Anyone who's taking the time to read this blog has probably heard about "College for Everyone" or "College for All" -- the social and rhetorical push to make sure that no one under 21 or 22 ever really commits to a career or thinks about starting up a company before they've learned about Tolstoy and taken an acting class, to ensure that the success conditions of our education system are marked by collegiate sheepskin.
As you can tell from my tone, I'm not a fan of this line of thought, and thankfully it's not gaining ground nearly as quickly as its supporters would like.
Now last night I went to a high school graduation for someone I care about very dearly. It was by far the largest, longest high school graduation to which I'd ever been, but I had good company up in the nosebleed seats of the UCI Bren Events Center and some of the speeches were entertaining. (Someone needs to think about the stress on the poor band, having to play Pomp and Circumstance while 600+ names are read.)
But something happened there that I thought was blogworthy. Knowingly or not, a member of the School Board gave a speech in which she thought she was being quite nice; I thought she was being -- taken on her own terms -- quite rude.
The El Toro High School Class of 2011 has a very large percentage of people going to college -- I forget the actual number but it was something high like 85% or so. The speaker mentioned this, and then proceeded to name about 15-20 of the most prestigious and most notable local schools: Yale, Princeton, Rice, Stanford, Biola, Chapman, and a bunch of others. Then she mentioned that a goodly portion of students were going to community college. Then the full statistic on how many students were continuing with higher learning. This was really the centerpiece of her speech: congratulating the class on how many of them were staying in school.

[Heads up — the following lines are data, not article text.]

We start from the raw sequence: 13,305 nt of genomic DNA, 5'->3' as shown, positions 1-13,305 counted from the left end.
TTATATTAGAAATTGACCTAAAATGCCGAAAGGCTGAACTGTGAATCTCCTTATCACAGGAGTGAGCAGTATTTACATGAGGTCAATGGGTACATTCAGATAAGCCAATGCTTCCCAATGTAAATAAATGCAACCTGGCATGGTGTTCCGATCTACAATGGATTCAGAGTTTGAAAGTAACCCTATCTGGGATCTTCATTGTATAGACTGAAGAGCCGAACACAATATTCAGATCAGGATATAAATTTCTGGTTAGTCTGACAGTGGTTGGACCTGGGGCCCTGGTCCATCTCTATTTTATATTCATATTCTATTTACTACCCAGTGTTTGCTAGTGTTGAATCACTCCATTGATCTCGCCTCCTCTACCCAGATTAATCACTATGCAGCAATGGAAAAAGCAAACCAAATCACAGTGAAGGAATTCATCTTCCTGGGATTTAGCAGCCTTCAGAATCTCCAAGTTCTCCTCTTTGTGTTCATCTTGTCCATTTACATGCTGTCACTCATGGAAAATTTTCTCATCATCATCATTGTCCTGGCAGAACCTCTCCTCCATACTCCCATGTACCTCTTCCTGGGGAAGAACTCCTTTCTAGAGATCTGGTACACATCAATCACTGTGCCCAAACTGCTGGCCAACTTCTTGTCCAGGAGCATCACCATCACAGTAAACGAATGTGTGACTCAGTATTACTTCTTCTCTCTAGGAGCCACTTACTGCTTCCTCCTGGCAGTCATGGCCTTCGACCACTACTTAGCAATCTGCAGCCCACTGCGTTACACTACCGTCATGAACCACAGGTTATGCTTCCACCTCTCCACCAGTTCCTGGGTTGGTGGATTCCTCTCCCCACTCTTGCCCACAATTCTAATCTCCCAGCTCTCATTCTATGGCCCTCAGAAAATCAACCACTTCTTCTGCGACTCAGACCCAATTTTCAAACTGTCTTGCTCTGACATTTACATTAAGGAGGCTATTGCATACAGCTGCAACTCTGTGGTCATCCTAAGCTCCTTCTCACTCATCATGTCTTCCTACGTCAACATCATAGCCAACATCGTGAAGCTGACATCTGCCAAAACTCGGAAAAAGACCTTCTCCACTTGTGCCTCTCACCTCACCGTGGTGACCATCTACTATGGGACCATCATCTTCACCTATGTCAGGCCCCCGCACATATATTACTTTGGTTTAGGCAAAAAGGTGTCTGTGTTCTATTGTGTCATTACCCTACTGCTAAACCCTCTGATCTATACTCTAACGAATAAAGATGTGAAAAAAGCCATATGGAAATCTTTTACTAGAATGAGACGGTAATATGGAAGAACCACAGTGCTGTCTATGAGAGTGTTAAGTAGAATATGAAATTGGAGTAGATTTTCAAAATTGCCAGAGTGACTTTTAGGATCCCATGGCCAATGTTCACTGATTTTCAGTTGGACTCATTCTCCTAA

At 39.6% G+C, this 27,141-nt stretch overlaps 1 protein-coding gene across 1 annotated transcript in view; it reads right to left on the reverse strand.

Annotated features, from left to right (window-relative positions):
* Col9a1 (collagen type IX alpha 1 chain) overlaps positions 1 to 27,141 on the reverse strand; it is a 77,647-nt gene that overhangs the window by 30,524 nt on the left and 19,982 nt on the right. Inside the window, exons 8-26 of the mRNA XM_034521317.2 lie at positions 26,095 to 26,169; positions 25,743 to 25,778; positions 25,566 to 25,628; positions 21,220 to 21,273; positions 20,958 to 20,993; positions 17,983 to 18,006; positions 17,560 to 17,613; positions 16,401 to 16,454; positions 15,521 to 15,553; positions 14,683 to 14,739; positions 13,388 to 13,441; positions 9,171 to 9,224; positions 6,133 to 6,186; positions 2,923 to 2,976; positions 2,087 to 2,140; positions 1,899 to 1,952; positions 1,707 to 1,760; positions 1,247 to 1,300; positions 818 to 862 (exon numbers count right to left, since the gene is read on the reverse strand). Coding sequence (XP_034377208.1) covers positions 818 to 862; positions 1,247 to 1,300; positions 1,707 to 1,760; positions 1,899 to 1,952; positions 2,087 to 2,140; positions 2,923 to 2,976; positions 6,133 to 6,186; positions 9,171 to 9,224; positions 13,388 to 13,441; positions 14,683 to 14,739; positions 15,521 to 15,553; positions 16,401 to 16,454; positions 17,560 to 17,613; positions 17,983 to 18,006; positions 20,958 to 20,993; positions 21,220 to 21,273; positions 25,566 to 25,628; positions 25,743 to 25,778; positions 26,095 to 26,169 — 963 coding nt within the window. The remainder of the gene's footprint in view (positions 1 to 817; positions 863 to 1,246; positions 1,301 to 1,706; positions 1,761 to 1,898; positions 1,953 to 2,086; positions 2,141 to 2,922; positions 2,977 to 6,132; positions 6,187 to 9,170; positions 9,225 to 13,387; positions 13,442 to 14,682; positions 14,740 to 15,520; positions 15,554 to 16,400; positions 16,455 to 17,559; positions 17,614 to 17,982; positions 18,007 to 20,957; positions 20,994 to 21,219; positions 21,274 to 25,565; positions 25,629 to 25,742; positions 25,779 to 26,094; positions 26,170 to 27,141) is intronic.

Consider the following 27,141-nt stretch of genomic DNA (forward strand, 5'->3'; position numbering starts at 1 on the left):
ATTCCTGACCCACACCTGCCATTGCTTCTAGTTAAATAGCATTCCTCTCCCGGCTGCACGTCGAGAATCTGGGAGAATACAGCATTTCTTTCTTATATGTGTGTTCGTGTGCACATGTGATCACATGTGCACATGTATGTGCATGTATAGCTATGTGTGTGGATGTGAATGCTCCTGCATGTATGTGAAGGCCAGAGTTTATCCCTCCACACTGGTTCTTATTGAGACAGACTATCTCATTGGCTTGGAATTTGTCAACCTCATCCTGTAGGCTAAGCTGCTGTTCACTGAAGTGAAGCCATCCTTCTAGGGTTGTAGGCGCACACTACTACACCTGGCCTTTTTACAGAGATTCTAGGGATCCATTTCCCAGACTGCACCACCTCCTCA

Then after that, after a brief digression into other topics that I don't actually remember, there was a single sentence about students who were going (this is a paraphrase quote) "on into higher learning, into the military, or into a career."
And that was it.
If you were going on to college, you got to be the focus of almost the entirety of the woman's speech. (Not that, being a high school student who's probably never even thought about the school board, you really cared about her speech.) If you were going out to die for your country, or to be a productive member of society, you got a single sentence (which felt like it was put in there precisely so no one could say that she actually ignored all those other students).
Now by itself, that isn't a big deal. I don't care so much about how many people go to college, so if someone wants to talk about people going off to college, that's fine by me. You might just as well quote statistics about the class's total weight, or how many of them have gone skinny-dipping off the coast of Japan, or how many cans were raised in the food drive (which was mentioned several times by many people).